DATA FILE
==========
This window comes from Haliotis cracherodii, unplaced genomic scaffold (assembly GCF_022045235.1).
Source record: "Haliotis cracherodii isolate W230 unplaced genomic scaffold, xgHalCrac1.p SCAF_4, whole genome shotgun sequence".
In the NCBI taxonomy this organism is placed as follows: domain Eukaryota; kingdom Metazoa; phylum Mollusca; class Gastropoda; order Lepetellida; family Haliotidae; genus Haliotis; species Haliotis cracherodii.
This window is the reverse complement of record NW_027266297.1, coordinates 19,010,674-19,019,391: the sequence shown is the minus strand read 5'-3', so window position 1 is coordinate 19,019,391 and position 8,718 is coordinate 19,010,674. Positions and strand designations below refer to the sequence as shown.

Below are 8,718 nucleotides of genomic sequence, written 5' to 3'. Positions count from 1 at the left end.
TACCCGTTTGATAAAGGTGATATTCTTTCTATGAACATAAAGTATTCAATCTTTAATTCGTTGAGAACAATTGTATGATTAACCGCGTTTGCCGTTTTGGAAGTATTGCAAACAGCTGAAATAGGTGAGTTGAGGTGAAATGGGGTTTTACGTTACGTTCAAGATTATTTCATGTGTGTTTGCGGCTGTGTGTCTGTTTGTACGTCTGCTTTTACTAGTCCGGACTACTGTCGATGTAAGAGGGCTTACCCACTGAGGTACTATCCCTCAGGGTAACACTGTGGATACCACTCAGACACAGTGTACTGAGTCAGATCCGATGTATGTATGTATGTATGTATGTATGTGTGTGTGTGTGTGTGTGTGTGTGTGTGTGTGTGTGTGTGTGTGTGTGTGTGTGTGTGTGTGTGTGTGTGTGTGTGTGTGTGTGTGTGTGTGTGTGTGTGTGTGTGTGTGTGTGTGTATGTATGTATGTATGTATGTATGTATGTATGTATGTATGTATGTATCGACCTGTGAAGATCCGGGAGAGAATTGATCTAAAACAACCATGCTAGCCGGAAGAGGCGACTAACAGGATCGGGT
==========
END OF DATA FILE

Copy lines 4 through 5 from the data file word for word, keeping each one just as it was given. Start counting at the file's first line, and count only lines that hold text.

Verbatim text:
This window is the reverse complement of record NW_027266297.1, coordinates 19,010,674-19,019,391: the sequence shown is the minus strand read 5'-3', so window position 1 is coordinate 19,019,391 and position 8,718 is coordinate 19,010,674. Positions and strand designations below refer to the sequence as shown.

Below are 8,718 nucleotides of genomic sequence, written 5' to 3'. Positions count from 1 at the left end.